Central Vermont Solar and Wind
was formed to help Vermonters transition from the Petroleum Age to the Solar Age by assisting in building independent power systems for the building site, existing home, or camp far from the last power pole. If installation of grid power exceeds $5000, you can install your own solar power system with equivalent performance to grid power and operate the system for less cost than installing and buying grid power. Some advantages of installing your own off-grid renewable energy system include:
Solar and Wind
Having made the choice to live "off the grid" when the cost to run power to my home site was $14,000 in 1980, I did not know at the time that I was embarking on a pioneering adventure. Initially the solution was kerosene lamps, wood stoves and frozen pipes but I soon tired of cleaning lamp chimneys and filling lamps every two days. With my brother’s help, I built a wind generator to produce 12vdc power to store in batteries and run an inverter for 110v ac power. I soon discovered that the efficiency of the inverter was so poor that I used most of the stored power just to keep the system running and there was little power left to use. The next experiment was to purchase a PV (photovoltaic) panel which magically made 12vdc power from the sun with no moving parts. That helped add power to the batteries but still didn’t help the inefficiency of the inverter.. The next step was to move the PV panel to the house and put some more batteries under the kitchen sink! I was impressed!. Using high efficiency 12V fluorescent lights (camping lights) I found that my lighting problem was solved. I then added a 12V TV, and life was nice. But I soon wanted more so I added more PV panels, bought more lights, decided I really needed a refrigerator. I bought one of those small office sized refrigerators thinking it would be efficient and purchased a new "state of the art" 600 watt inverter. The inverter worked fine and was efficient. Unfortunately the size of a refrigerator has no correlation to its efficiency and I found that I did not have nearly enough power to run it.. My desire to keep ice-cream led me to SunFrost in California, makers of the worlds most efficient refrigerator. $1800 later, our new SunFrost RF-12, a 12 cubic foot refrigerator complete with a large freezer, arrived. The freezer compartment is big enough for 20 qts.of Ben and Jerry’s Ice-cream instead of one cut in half with a knife as in my old one. It is a 12v model so I just hooked it up to the battery supply and marveled at how little power it used.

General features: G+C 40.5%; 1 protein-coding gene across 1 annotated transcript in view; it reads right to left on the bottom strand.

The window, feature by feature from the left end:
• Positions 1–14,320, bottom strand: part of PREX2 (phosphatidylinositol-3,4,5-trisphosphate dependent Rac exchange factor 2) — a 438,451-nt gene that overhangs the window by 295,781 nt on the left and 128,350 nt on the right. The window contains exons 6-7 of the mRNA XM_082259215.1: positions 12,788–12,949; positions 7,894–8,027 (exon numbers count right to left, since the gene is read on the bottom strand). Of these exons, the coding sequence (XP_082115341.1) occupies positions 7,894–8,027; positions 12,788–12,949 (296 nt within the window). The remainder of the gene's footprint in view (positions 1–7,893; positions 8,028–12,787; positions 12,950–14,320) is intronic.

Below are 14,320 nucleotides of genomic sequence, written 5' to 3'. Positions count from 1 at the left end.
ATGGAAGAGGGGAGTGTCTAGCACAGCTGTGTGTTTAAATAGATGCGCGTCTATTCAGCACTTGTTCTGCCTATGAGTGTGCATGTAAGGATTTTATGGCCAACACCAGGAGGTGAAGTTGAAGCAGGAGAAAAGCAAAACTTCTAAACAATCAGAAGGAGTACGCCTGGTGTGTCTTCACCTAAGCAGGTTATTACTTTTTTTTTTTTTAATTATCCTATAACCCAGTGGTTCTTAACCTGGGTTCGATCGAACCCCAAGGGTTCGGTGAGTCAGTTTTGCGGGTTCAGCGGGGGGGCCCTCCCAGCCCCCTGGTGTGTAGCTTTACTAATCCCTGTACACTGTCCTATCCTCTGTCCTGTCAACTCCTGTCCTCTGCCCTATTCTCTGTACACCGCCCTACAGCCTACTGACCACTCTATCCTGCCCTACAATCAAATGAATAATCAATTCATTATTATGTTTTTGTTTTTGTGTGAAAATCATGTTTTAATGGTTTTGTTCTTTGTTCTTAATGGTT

Of course we always want improvement in our lives so I decided that I needed a bigger inverter, one that would run my circular saw more efficiently and maybe handle a microwave. I bought a 1300 watt inverter and proceeded to burn it up twice by overloading it. The manufacturer of that inverter was more than fair with me as they fixed it twice at no charge long after the warranty had expired (and by the way, it still works today though it has been retired). We then added a gas hot air furnace and discovered that the furnace would not run properly on the inverter because it puts out a modified square wave instead of a sine wave. My choice was to buy another small true sine wave inverter to run the furnace or check out what was available to upgrade the whole system to a large sine wave inverter. All the while technology was advancing and the next generation of inverters was available. The choice was clear! It was a more expensive step but I found it was the solution to many problems. I bought a 4000 watt sine wave inverter with microprocessor control. It solved the furnace problem, and now I could run the furnace, microwave and washing machine all at the same time. I also had great fun setting up other nice features such as the automatic backup generator starting and battery monitoring. The best news of all is that you won’t have to upgrade 5 times, as I did, waiting for technology to catch up with your needs. The Technology is here now!
Components of a Power System
A typical independent power system for the home today includes the following equipment:
For those who are already attached to the power grid, you also have several options to use renewable solar or wind energy. Systems including PV Panels and a direct grid-tie inverter can be connected directly to your home’s AC power circuits. This will turn your meter backward thus reducing your power bill. This is called Net Metering. Other options include installing a system similar to the independent home system with batteries but which is also interconnected to the grid to send excess solar and/or wind power back to the grid when not needed. You draw from the grid when your own sources are insufficient. This system also gives protection against power failures.
Energy efficiency is very important in an independent power system as significant cost savings can be realized by reducing the number of PV’s required to supply your energy needs
The most significant electrical energy savings can be found by using:
By optimizing energy use with efficient appliances, fewer Photovoltaic Panels will be required and less reliance will be placed on the backup generator or the grid.